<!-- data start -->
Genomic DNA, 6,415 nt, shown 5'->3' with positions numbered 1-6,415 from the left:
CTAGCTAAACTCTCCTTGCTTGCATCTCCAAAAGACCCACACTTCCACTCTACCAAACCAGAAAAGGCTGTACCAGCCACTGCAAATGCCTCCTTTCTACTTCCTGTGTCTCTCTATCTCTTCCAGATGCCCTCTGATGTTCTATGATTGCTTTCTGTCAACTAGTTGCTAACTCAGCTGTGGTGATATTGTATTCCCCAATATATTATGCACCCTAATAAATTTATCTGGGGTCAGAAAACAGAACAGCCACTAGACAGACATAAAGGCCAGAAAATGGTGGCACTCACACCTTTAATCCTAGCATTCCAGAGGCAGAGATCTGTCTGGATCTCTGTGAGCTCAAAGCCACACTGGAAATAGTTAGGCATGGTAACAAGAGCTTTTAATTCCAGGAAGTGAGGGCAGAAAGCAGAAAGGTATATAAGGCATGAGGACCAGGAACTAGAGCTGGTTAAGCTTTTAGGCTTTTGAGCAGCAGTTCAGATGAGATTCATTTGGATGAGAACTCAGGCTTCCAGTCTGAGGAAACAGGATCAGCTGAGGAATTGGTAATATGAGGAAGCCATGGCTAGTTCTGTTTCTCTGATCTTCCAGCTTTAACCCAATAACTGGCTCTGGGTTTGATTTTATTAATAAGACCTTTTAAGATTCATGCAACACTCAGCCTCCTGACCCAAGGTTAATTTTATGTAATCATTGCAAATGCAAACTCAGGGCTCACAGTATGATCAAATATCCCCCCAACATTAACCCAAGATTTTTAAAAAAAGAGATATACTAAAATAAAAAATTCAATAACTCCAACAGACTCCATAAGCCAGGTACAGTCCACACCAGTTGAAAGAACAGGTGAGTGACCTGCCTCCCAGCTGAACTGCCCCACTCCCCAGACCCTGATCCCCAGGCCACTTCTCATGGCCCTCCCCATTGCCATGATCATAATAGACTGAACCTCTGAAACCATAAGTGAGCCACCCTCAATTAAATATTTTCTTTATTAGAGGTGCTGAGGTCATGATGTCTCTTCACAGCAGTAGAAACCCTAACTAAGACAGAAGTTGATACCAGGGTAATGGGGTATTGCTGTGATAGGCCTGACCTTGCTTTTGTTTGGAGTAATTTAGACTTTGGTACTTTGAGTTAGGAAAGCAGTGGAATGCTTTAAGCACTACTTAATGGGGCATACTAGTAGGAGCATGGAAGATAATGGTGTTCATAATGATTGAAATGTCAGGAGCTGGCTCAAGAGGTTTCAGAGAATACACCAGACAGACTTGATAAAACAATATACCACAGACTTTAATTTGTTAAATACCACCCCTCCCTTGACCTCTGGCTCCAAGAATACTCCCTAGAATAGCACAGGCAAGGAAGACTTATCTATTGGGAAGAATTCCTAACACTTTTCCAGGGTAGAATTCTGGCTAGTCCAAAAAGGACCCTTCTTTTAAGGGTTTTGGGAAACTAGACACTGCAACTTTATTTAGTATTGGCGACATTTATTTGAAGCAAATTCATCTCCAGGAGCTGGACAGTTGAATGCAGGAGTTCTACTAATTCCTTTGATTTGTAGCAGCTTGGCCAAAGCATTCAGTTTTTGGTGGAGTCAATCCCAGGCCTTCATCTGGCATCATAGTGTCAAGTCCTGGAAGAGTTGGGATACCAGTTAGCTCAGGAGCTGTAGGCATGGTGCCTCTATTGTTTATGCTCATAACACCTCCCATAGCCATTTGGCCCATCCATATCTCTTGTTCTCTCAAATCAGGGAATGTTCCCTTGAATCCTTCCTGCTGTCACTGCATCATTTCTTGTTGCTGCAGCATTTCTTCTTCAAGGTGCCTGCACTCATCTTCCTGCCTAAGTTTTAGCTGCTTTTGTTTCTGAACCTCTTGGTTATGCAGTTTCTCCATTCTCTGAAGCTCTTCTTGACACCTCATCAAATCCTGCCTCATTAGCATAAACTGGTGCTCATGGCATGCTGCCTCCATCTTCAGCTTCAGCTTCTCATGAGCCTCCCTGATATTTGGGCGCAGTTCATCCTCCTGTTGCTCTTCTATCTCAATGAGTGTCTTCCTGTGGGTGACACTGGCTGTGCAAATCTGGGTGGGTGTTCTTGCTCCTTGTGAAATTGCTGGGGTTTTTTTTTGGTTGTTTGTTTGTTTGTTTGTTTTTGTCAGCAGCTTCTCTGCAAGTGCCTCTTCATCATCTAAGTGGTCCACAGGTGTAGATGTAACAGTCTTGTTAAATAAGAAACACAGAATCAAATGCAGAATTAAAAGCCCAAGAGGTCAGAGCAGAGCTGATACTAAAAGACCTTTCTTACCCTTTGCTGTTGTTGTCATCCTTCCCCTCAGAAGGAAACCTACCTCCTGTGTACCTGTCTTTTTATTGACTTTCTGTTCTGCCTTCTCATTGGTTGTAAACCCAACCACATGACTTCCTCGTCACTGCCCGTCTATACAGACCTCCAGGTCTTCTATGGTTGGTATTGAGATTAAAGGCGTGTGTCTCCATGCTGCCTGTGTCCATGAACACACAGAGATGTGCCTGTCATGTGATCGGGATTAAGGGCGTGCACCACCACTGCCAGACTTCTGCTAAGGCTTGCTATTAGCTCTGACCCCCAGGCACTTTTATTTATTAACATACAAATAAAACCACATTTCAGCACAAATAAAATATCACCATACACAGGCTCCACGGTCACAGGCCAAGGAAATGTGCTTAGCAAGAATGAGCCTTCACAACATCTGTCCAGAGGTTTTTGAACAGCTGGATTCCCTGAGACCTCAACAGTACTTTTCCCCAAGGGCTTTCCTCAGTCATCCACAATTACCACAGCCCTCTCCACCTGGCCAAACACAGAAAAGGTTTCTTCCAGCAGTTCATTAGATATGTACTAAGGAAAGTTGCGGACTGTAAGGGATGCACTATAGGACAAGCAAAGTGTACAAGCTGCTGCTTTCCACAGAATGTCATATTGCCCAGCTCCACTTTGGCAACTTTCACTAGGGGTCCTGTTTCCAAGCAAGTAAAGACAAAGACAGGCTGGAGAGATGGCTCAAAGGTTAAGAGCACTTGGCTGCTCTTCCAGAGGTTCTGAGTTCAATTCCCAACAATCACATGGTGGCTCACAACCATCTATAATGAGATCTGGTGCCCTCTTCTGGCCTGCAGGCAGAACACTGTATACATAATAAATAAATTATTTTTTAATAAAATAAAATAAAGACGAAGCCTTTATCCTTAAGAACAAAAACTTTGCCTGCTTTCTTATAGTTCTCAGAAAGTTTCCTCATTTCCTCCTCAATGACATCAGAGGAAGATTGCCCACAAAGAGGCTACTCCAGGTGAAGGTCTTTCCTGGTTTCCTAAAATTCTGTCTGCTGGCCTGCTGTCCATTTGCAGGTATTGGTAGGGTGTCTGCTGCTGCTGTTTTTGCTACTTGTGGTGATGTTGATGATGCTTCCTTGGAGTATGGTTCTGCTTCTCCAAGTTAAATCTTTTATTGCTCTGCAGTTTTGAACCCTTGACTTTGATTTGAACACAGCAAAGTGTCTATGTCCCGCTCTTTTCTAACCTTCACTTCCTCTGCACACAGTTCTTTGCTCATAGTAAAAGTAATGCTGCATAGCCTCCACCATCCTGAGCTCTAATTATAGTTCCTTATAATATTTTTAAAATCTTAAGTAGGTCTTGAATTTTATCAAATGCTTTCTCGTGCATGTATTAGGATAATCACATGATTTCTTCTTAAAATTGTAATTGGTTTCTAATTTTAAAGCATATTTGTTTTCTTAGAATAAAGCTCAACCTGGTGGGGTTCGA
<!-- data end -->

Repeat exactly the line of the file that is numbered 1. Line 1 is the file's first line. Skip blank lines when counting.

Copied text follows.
Genomic DNA, 6,415 nt, shown 5'->3' with positions numbered 1-6,415 from the left: